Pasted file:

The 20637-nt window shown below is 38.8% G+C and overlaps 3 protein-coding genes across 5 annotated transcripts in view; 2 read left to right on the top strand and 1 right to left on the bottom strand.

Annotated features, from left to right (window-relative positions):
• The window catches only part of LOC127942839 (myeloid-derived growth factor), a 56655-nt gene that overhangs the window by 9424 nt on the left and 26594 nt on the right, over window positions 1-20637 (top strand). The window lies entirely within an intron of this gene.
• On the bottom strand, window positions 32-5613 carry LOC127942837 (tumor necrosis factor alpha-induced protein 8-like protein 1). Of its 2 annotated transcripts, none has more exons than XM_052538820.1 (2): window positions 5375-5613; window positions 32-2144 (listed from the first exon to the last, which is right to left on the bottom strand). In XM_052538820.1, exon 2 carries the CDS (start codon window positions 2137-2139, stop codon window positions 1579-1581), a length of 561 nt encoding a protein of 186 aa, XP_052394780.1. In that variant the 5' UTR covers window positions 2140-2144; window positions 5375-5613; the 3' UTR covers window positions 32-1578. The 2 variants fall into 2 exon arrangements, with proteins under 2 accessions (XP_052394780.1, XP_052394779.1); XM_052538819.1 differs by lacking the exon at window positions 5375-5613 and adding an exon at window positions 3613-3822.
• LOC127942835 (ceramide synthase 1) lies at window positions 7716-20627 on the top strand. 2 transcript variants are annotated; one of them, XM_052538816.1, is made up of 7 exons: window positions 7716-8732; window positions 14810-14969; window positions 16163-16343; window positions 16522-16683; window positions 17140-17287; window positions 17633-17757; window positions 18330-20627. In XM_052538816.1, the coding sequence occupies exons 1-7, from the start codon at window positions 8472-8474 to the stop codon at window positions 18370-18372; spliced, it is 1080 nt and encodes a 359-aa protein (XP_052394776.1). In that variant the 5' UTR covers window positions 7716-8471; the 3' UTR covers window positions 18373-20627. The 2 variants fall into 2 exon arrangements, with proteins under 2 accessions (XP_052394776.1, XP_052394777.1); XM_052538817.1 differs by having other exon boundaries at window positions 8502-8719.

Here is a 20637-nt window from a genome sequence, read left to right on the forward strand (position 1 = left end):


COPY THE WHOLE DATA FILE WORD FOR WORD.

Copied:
The 20637-nt window shown below is 38.8% G+C and overlaps 3 protein-coding genes across 5 annotated transcripts in view; 2 read left to right on the top strand and 1 right to left on the bottom strand.

Annotated features, from left to right (window-relative positions):
• The window catches only part of LOC127942839 (myeloid-derived growth factor), a 56655-nt gene that overhangs the window by 9424 nt on the left and 26594 nt on the right, over window positions 1-20637 (top strand). The window lies entirely within an intron of this gene.
• On the bottom strand, window positions 32-5613 carry LOC127942837 (tumor necrosis factor alpha-induced protein 8-like protein 1). Of its 2 annotated transcripts, none has more exons than XM_052538820.1 (2): window positions 5375-5613; window positions 32-2144 (listed from the first exon to the last, which is right to left on the bottom strand). In XM_052538820.1, exon 2 carries the CDS (start codon window positions 2137-2139, stop codon window positions 1579-1581), a length of 561 nt encoding a protein of 186 aa, XP_052394780.1. In that variant the 5' UTR covers window positions 2140-2144; window positions 5375-5613; the 3' UTR covers window positions 32-1578. The 2 variants fall into 2 exon arrangements, with proteins under 2 accessions (XP_052394780.1, XP_052394779.1); XM_052538819.1 differs by lacking the exon at window positions 5375-5613 and adding an exon at window positions 3613-3822.
• LOC127942835 (ceramide synthase 1) lies at window positions 7716-20627 on the top strand. 2 transcript variants are annotated; one of them, XM_052538816.1, is made up of 7 exons: window positions 7716-8732; window positions 14810-14969; window positions 16163-16343; window positions 16522-16683; window positions 17140-17287; window positions 17633-17757; window positions 18330-20627. In XM_052538816.1, the coding sequence occupies exons 1-7, from the start codon at window positions 8472-8474 to the stop codon at window positions 18370-18372; spliced, it is 1080 nt and encodes a 359-aa protein (XP_052394776.1). In that variant the 5' UTR covers window positions 7716-8471; the 3' UTR covers window positions 18373-20627. The 2 variants fall into 2 exon arrangements, with proteins under 2 accessions (XP_052394776.1, XP_052394777.1); XM_052538817.1 differs by having other exon boundaries at window positions 8502-8719.

Here is a 20637-nt window from a genome sequence, read left to right on the forward strand (position 1 = left end):